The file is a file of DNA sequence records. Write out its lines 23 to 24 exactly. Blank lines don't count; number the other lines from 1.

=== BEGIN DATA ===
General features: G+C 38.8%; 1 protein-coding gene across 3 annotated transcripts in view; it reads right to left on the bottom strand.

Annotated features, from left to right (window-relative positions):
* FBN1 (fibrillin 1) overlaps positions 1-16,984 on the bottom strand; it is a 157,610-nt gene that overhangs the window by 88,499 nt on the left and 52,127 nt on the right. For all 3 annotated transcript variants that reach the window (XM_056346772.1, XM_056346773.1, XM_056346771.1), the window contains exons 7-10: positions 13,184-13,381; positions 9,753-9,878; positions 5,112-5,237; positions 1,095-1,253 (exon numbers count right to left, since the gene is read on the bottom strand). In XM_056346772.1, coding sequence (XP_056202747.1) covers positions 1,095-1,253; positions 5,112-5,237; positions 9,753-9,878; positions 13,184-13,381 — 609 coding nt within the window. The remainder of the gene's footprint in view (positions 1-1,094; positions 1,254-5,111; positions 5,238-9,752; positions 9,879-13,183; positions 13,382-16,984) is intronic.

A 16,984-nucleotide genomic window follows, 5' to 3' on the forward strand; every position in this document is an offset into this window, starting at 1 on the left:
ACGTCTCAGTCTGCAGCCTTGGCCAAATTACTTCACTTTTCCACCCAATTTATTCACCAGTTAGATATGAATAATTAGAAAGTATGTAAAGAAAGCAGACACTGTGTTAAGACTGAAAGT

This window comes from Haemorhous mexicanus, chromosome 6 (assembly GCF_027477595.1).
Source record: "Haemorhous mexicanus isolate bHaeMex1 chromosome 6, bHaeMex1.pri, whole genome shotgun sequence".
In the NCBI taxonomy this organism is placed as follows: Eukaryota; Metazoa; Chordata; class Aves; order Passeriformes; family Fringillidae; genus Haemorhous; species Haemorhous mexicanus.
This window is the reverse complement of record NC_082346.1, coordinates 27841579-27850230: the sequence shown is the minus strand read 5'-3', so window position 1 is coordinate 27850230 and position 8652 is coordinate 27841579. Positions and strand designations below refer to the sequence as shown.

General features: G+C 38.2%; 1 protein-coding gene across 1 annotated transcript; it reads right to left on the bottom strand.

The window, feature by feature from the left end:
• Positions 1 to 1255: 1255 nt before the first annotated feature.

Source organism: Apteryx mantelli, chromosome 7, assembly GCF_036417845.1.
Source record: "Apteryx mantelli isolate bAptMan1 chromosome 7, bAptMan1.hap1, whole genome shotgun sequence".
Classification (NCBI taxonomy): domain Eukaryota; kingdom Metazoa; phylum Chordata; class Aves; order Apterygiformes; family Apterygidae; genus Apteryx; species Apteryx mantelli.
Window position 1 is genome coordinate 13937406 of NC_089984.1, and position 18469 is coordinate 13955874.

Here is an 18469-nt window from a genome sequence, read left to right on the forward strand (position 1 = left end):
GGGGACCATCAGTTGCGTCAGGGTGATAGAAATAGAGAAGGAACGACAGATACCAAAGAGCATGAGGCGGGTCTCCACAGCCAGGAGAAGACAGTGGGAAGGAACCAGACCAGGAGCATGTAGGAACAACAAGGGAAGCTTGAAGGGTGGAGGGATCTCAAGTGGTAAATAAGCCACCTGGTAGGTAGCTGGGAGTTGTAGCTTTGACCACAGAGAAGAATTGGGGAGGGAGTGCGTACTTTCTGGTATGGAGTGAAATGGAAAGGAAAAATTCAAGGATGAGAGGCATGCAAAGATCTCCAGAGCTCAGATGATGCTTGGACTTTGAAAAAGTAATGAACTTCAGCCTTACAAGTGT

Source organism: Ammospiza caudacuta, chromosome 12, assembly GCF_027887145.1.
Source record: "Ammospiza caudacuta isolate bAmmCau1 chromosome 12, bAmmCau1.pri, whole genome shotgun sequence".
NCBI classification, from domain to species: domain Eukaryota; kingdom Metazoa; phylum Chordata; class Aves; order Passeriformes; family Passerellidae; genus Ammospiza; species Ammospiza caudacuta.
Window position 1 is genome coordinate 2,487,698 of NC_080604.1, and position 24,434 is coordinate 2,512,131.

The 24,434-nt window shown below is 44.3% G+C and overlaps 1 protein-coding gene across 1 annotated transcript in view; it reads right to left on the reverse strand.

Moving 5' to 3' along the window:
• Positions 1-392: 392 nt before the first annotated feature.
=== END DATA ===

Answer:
The 24,434-nt window shown below is 44.3% G+C and overlaps 1 protein-coding gene across 1 annotated transcript in view; it reads right to left on the reverse strand.

Moving 5' to 3' along the window: